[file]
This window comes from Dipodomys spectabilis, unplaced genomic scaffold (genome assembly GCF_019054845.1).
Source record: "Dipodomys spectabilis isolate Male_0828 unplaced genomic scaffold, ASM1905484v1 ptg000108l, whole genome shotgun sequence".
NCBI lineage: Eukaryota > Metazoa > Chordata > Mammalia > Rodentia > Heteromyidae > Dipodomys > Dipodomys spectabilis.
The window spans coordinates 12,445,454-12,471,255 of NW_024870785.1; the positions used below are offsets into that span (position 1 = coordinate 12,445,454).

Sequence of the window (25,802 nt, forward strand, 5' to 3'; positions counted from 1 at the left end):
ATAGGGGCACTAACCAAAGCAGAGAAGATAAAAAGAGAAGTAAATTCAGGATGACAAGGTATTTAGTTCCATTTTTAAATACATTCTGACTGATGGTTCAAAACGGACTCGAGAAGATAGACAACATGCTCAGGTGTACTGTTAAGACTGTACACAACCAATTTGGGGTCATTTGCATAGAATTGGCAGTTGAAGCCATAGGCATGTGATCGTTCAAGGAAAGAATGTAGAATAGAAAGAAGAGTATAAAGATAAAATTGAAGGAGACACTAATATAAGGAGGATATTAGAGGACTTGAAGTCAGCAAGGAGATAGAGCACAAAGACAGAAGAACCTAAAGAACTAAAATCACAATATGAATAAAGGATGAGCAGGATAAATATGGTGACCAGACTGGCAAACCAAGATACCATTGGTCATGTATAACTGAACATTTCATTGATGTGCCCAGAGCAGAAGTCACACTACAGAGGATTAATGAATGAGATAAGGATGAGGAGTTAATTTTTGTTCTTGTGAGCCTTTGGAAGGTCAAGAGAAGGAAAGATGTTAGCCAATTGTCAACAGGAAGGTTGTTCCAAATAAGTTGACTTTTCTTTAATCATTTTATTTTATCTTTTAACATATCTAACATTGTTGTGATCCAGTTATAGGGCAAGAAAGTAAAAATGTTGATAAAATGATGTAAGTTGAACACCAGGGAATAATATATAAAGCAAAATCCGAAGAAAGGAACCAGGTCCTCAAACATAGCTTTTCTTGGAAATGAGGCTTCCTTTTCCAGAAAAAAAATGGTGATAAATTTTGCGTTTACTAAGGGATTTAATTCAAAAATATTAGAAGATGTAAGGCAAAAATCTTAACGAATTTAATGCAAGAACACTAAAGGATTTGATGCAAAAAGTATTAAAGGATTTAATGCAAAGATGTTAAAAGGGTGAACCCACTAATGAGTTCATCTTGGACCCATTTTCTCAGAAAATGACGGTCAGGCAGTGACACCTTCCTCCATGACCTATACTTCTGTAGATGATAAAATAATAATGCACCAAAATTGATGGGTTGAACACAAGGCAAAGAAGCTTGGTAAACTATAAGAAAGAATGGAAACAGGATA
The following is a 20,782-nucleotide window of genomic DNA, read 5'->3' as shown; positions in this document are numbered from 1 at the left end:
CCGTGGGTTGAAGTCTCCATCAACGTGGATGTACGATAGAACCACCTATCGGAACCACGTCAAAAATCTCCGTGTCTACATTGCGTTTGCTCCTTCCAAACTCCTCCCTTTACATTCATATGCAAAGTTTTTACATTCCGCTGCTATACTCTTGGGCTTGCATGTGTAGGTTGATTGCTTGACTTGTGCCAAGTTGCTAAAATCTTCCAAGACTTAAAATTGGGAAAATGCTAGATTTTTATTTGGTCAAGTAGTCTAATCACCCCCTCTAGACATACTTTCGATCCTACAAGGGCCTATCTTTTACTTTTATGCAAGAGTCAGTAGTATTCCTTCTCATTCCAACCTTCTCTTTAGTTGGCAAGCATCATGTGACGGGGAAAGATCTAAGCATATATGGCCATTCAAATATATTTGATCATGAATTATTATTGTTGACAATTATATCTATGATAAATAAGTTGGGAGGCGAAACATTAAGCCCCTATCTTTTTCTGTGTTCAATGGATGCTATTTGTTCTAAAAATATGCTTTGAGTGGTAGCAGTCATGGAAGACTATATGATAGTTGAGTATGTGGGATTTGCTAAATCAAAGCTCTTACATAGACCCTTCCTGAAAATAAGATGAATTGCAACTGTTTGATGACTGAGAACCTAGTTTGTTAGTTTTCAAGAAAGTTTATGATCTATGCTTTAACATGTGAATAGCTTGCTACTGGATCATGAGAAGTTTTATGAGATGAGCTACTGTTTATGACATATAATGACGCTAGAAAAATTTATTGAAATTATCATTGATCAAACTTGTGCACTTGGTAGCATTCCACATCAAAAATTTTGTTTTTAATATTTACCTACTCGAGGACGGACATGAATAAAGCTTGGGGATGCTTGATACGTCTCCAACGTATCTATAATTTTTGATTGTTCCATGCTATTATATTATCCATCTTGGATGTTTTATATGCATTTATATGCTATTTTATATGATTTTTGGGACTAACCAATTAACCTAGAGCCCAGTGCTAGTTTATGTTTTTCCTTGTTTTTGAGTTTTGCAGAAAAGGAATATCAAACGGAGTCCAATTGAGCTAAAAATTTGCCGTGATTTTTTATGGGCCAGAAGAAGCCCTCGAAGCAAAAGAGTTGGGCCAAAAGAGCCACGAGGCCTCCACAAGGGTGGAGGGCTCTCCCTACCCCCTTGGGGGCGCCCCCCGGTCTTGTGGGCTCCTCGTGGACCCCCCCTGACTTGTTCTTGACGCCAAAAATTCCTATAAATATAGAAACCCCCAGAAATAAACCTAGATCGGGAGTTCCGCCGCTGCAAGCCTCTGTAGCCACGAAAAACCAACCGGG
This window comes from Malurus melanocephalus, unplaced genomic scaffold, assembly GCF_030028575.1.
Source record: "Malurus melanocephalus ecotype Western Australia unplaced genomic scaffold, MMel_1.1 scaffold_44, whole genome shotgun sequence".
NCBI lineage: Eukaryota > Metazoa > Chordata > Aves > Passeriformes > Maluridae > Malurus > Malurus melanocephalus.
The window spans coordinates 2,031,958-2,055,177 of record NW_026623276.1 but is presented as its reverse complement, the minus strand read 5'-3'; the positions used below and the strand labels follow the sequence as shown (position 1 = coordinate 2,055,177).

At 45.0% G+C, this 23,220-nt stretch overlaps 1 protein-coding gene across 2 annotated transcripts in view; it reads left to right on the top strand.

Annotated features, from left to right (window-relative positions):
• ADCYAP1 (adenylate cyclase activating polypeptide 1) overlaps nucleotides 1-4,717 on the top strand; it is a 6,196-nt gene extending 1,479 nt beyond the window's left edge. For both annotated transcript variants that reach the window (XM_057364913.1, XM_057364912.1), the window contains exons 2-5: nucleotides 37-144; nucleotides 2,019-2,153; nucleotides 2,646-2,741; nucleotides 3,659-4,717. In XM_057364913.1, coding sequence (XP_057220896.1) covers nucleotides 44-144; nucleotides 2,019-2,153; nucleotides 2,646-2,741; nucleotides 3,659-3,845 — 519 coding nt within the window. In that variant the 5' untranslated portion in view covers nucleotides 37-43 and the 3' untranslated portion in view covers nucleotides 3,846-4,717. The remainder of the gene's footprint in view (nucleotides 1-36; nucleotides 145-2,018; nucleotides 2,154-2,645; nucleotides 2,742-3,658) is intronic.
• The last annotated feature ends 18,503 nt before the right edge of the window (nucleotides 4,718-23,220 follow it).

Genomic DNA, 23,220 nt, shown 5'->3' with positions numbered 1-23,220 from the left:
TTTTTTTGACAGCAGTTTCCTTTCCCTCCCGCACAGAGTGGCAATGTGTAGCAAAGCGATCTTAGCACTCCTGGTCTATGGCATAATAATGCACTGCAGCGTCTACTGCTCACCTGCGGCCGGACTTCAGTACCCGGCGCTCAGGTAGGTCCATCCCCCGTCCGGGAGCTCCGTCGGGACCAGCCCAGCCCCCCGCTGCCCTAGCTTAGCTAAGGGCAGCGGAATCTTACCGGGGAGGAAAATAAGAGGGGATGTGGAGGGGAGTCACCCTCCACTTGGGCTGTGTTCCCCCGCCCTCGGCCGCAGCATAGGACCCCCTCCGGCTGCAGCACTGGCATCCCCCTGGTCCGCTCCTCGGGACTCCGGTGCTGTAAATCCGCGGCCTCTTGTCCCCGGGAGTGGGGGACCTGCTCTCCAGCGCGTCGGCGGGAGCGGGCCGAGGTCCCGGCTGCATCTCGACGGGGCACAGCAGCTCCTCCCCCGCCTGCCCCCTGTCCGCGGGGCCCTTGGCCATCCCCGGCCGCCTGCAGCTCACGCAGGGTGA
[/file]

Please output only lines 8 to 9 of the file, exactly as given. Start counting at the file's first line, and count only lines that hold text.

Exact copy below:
CCGTGGGTTGAAGTCTCCATCAACGTGGATGTACGATAGAACCACCTATCGGAACCACGTCAAAAATCTCCGTGTCTACATTGCGTTTGCTCCTTCCAAACTCCTCCCTTTACATTCATATGCAAAGTTTTTACATTCCGCTGCTATACTCTTGGGCTTGCATGTGTAGGTTGATTGCTTGACTTGTGCCAAGTTGCTAAAATCTTCCAAGACTTAAAATTGGGAAAATGCTAGATTTTTATTTGGTCAAGTAGTCTAATCACCCCCTCTAGACATACTTTCGATCCTACAAGGGCCTATCTTTTACTTTTATGCAAGAGTCAGTAGTATTCCTTCTCATTCCAACCTTCTCTTTAGTTGGCAAGCATCATGTGACGGGGAAAGATCTAAGCATATATGGCCATTCAAATATATTTGATCATGAATTATTATTGTTGACAATTATATCTATGATAAATAAGTTGGGAGGCGAAACATTAAGCCCCTATCTTTTTCTGTGTTCAATGGATGCTATTTGTTCTAAAAATATGCTTTGAGTGGTAGCAGTCATGGAAGACTATATGATAGTTGAGTATGTGGGATTTGCTAAATCAAAGCTCTTACATAGACCCTTCCTGAAAATAAGATGAATTGCAACTGTTTGATGACTGAGAACCTAGTTTGTTAGTTTTCAAGAAAGTTTATGATCTATGCTTTAACATGTGAATAGCTTGCTACTGGATCATGAGAAGTTTTATGAGATGAGCTACTGTTTATGACATATAATGACGCTAGAAAAATTTATTGAAATTATCATTGATCAAACTTGTGCACTTGGTAGCATTCCACATCAAAAATTTTGTTTTTAATATTTACCTACTCGAGGACGGACATGAATAAAGCTTGGGGATGCTTGATACGTCTCCAACGTATCTATAATTTTTGATTGTTCCATGCTATTATATTATCCATCTTGGATGTTTTATATGCATTTATATGCTATTTTATATGATTTTTGGGACTAACCAATTAACCTAGAGCCCAGTGCTAGTTTATGTTTTTCCTTGTTTTTGAGTTTTGCAGAAAAGGAATATCAAACGGAGTCCAATTGAGCTAAAAATTTGCCGTGATTTTTTATGGGCCAGAAGAAGCCCTCGAAGCAAAAGAGTTGGGCCAAAAGAGCCACGAGGCCTCCACAAGGGTGGAGGGCTCTCCCTACCCCCTTGGGGGCGCCCCCCGGTCTTGTGGGCTCCTCGTGGACCCCCCCTGACTTGTTCTTGACGCCAAAAATTCCTATAAATATAGAAACCCCCAGAAATAAACCTAGATCGGGAGTTCCGCCGCTGCAAGCCTCTGTAGCCACGAAAAACCAACCGGG
This window comes from Malurus melanocephalus, unplaced genomic scaffold, assembly GCF_030028575.1.